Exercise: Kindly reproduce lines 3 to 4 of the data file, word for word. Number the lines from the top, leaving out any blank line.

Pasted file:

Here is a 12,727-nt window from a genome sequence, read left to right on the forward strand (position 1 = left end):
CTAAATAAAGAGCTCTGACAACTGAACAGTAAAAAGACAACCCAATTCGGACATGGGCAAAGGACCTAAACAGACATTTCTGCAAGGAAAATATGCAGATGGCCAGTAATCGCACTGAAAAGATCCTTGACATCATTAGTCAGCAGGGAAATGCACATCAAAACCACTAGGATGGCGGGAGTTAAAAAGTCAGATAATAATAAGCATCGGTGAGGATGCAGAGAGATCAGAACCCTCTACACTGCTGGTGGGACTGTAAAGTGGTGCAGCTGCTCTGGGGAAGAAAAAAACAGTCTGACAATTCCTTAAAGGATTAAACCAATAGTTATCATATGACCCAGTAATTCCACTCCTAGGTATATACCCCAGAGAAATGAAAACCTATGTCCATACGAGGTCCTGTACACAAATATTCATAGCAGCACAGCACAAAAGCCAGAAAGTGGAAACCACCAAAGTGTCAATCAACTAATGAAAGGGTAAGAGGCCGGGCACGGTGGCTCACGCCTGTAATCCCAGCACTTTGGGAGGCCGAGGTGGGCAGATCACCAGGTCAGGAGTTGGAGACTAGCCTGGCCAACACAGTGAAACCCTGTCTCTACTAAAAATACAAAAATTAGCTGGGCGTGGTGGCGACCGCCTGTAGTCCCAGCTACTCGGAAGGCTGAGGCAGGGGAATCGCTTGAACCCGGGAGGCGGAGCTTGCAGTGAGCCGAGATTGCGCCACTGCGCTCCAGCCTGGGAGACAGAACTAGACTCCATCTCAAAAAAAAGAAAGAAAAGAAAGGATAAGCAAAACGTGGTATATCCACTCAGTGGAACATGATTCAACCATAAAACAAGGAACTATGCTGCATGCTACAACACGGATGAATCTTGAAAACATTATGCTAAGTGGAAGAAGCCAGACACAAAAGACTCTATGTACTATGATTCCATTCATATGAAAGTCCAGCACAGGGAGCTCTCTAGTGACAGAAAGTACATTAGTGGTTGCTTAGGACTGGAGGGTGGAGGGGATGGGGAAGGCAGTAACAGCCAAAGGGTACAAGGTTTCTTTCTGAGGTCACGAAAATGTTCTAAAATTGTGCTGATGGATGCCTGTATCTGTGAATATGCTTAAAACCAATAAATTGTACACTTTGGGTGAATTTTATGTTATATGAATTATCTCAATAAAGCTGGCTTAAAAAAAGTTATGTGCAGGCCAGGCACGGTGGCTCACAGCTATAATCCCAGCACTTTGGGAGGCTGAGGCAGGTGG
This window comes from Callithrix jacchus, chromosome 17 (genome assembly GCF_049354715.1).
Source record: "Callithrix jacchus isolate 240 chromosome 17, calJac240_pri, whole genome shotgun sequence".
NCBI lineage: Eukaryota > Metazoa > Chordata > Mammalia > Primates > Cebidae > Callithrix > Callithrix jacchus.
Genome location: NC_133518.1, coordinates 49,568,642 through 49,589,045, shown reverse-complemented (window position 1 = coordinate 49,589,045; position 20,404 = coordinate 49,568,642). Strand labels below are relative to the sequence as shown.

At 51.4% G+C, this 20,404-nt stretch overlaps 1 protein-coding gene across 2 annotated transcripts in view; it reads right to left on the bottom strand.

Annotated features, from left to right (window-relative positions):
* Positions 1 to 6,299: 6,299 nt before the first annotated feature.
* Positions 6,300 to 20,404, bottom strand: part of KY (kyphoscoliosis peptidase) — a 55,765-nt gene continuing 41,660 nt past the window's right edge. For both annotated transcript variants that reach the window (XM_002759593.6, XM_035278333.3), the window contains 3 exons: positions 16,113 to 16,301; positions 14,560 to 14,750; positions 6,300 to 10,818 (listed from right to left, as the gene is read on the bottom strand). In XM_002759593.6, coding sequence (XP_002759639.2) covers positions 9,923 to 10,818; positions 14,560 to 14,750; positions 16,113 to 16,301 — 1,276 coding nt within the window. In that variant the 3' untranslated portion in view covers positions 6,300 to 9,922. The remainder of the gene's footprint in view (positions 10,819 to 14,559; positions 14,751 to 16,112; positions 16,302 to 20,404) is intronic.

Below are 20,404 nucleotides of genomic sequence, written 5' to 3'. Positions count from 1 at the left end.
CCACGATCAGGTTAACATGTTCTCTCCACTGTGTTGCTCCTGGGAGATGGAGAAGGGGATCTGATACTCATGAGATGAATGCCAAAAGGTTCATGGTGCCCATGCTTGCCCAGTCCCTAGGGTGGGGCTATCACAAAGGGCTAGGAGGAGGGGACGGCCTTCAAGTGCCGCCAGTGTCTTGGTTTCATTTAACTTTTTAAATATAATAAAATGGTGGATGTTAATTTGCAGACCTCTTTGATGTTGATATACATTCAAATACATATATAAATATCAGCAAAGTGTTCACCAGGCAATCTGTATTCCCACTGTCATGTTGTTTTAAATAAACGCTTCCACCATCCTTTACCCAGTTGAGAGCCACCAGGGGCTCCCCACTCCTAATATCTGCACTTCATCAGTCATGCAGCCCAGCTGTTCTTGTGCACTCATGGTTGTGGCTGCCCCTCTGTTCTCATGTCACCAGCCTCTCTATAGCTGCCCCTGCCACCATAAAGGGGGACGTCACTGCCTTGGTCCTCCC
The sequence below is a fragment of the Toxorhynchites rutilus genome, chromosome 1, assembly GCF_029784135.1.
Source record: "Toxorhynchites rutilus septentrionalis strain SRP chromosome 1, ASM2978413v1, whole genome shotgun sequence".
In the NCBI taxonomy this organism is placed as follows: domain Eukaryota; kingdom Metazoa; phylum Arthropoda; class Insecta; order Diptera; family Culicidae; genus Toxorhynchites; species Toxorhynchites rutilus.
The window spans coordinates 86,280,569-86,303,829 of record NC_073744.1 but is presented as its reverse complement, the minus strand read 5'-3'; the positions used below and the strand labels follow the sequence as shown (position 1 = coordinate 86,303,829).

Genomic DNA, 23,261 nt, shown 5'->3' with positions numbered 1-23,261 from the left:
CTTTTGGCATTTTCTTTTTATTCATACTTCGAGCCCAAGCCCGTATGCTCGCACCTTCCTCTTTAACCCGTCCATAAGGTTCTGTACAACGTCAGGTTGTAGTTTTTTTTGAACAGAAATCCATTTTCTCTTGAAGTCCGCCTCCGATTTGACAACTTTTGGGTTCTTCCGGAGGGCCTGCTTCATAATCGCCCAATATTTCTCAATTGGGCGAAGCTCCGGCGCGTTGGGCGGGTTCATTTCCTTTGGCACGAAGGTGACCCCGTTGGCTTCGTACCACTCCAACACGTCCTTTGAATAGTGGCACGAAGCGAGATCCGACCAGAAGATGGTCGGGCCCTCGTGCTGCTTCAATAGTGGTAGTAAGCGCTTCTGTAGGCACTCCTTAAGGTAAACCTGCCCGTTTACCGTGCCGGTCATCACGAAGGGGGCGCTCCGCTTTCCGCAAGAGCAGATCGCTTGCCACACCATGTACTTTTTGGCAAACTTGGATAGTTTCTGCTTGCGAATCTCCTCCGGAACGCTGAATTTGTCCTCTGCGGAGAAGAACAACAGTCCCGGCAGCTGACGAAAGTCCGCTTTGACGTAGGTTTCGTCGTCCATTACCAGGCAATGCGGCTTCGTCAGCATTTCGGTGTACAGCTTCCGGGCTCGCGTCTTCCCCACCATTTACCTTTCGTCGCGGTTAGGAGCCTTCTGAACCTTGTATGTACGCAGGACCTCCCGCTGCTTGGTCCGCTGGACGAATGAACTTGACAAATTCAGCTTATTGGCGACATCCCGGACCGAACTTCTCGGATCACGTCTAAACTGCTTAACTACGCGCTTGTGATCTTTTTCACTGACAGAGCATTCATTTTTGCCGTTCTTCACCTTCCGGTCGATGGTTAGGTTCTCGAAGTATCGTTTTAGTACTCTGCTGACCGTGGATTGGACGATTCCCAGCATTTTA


This window comes from Callithrix jacchus, chromosome 17 (genome assembly GCF_049354715.1).
Source record: "Callithrix jacchus isolate 240 chromosome 17, calJac240_pri, whole genome shotgun sequence".